Since a duo of news outlets reported last week that they had watched a cellphone video of Toronto Mayor Rob Ford smoking what appeared to be crack cocaine, suffice it to say the chief executive of Canada’s largest city has been under an unusual amount of public scrutiny. The video remains in the hands of a few individuals who have demanded $200,000 for their prize, one the American gossip news site Gawker has been raising cash from interested online readers to purchase. But Gawker’s tipster has apparently been unable to reach the video’s owners for days now, raising the possibility that they’ve been intimidated by the mayor’s powerful (and, some have alleged, criminal) network of local friends and that it will never see the light of day.
So it makes a certain amount of sense that Ford would choose this Friday afternoon — the traditional time of week to unleash bad news and hope it gets buried by the weekend drop-off in media consumption — to respond to the charges for the first time. At a hasty press conference, he told reporters, “There has been a serious accusation from the Toronto Star that I use crack cocaine. I do not use crack cocaine, nor am I a crack cocaine addict.” He then left the scene, leaving a spokesman to contend with the horde of media outlets hungry for more. Ford’s brief comments, as Gawker’s John Cook points out, are actually not inconsistent with his having been filmed using the drug in the recent past. They suggest he is either bracing for the alleged video’s imminent release — and presumably will say he is entering treatment or something along those lines — or, alternatively, is growing increasingly confident its owners won’t actually give it to the press.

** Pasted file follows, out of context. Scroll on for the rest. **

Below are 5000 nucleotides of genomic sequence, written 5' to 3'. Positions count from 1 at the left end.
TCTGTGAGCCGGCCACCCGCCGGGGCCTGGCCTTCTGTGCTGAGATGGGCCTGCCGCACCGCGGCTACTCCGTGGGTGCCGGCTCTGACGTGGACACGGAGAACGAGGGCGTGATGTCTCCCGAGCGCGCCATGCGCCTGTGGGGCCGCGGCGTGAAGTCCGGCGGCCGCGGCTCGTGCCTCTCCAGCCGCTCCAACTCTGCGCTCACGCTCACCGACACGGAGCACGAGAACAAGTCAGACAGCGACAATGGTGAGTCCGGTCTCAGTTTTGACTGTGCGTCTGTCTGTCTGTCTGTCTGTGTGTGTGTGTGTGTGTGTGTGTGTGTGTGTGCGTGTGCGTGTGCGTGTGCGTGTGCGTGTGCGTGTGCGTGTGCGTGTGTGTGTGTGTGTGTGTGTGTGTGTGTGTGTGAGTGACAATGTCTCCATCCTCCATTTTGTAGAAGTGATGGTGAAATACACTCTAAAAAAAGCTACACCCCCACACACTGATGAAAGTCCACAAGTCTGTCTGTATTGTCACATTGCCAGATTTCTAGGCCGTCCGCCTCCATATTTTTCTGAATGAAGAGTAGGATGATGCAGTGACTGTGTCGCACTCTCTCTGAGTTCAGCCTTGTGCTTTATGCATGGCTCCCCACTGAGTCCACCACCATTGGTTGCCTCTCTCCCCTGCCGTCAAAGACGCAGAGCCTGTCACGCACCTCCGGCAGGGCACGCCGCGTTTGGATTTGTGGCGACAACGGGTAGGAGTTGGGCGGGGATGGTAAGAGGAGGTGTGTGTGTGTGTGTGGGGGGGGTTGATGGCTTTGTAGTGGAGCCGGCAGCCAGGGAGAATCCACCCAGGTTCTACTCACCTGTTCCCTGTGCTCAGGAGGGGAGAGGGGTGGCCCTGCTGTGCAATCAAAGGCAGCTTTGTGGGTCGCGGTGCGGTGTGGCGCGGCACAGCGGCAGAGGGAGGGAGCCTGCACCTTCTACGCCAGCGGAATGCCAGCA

Of course, there is one Canadian pol one has to suspect would not be happy to see this saga come to an end, though he is not a rival of Ford’s for the mayoralty of Toronto. I speak, of course, of Stephen Harper, the conservative Prime Minister who faces what some are calling the worst hour of his seven years in office over a Senate expense account scandal, one that would be dominating national and international press to a much greater extent if the Ford story were not so salacious. That Ford has offered the press additional fodder and invited further parsing of his language should come as a relief to Harper, who can only pray the circus goes on a little longer.